Sunday night — Monday morning, Beijing time — I put on a jacket and tie (only) to deliver remarks to leaders of the Chinese Communist Party.

(With Zoom, wonderfully, you can’t tell the participants from the partici-no-pants.)

It was a follow-up to remarks I had delivered in Beijing eight years ago.  Mostly about gridlock, but also about being gay.

I fear I spoke way too fast for the simultaneous translator to convey my message (in Beijing, it had been “consecutive” translation, a few sentences at a time), but I was told to speak naturally, so I did:

Good morning!  [It was 10:34PM.]

I’m no expert in world affairs, but I know this much:  nothing is more important to the world’s future than a constructive relationship between the U.S. and China, so it is an honor to be with you today at this Party Leaders Dialogue*.

Your hospitality on my visit to Beijing and Nanjing in 2013 was extraordinary.

My assignment that first morning was to discuss the gridlock in Washington – the inability of our two major parties to find compromise and get things done.

As you know, in the eight years since, things have only gotten worse.  Our country is even more polarized.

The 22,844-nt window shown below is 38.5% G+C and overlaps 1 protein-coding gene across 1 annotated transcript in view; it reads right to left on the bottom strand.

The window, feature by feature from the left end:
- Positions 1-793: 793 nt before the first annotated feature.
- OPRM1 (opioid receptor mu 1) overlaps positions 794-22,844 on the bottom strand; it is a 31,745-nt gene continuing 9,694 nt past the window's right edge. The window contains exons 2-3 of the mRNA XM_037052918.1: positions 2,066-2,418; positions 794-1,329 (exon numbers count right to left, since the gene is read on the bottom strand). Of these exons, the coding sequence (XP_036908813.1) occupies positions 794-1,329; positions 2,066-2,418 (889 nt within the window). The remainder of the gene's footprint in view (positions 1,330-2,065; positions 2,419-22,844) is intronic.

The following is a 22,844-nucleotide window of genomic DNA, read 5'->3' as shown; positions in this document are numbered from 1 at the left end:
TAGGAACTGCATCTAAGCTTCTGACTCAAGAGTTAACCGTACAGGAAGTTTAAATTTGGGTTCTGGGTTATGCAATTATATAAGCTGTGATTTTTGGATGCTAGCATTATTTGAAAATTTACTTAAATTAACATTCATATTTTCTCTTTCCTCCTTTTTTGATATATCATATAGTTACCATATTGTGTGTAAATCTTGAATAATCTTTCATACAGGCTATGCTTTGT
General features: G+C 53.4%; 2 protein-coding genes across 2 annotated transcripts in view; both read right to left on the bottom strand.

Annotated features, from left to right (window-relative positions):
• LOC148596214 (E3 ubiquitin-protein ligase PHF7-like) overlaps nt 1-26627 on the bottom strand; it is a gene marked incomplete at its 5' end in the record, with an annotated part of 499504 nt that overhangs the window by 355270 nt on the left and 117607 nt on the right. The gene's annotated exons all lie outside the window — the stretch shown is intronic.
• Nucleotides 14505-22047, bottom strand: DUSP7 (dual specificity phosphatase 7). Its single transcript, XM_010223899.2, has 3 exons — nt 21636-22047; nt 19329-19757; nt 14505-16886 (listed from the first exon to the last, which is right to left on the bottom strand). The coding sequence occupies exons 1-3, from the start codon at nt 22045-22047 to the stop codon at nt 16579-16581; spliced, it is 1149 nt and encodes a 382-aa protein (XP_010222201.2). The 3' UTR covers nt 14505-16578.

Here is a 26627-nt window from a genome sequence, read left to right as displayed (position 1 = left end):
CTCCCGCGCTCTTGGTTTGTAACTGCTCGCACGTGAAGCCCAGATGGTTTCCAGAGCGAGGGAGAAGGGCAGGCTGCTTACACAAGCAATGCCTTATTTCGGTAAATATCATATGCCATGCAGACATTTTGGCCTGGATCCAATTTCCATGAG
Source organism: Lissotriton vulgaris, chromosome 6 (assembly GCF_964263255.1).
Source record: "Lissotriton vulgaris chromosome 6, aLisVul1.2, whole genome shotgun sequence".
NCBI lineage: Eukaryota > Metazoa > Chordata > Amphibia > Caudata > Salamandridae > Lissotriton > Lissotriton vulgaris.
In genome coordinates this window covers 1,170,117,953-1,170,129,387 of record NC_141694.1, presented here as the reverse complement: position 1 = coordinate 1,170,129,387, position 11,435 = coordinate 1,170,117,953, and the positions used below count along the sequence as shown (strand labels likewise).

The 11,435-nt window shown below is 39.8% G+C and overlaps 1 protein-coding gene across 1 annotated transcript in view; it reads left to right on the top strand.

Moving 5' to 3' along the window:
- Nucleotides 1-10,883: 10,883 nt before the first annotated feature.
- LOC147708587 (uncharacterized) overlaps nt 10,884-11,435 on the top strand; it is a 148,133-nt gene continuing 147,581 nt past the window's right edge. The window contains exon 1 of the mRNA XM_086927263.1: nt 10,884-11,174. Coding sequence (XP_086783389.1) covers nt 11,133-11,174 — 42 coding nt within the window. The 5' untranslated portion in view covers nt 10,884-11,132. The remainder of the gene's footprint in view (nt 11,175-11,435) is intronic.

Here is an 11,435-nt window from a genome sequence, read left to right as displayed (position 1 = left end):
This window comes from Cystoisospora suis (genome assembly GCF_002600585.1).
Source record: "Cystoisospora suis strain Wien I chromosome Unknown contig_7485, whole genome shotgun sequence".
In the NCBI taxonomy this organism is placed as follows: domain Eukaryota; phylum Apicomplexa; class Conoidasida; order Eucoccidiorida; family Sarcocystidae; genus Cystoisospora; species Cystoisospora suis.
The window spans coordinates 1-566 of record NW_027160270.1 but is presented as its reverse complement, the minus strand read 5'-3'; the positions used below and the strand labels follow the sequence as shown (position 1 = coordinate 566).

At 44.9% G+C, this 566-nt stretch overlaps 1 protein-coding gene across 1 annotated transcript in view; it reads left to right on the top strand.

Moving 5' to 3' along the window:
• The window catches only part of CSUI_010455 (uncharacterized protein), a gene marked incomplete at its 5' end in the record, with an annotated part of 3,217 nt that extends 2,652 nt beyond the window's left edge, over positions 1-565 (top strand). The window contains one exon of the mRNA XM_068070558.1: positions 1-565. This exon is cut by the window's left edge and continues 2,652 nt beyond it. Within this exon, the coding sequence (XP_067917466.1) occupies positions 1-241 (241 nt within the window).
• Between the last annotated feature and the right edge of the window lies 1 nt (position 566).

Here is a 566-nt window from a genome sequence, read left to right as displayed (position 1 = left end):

So I’d like to tell you today about a solution to this problem that is gaining momentum.

But first — and before I tell you about the Chinese-American, Andrew Yang, who is helping to promote it — let me describe the underlying problem:

As you know, our Senators and Congressmen-and-women are elected in two steps. 

First, they have to win a “primary” election to become their Party’s candidate.  Then, months later, in November, they have to win the “general” election against the candidate of the opposing party. 

The problem is that relatively few Americans pay attention to primary elections.  Those who DO tend to be the most passionate and, often, the most uncompromising and extreme. 

My own view is that the extremism has been worse on the right than the left — my Republican friends on this call may not agree — but either way, it is a problem on both sides.  Our politicians are afraid to be seen compromising, or to take moderate positions, for fear of losing support among primary voters who could kick them out of office in the next election.

So that’s the problem.

The solution comes in three parts:

> The first is to make voting in the primaries easier, so that more people in the center take the time to do it. For example, what if every eligible voter were mailed a ballot, so all they had to do was fill it out and mail it in?  No time taken off from work.  No trouble going to a polling place.  No waiting in long lines in the rain.  Voter participation would be much higher, giving moderate candidates a better chance to win.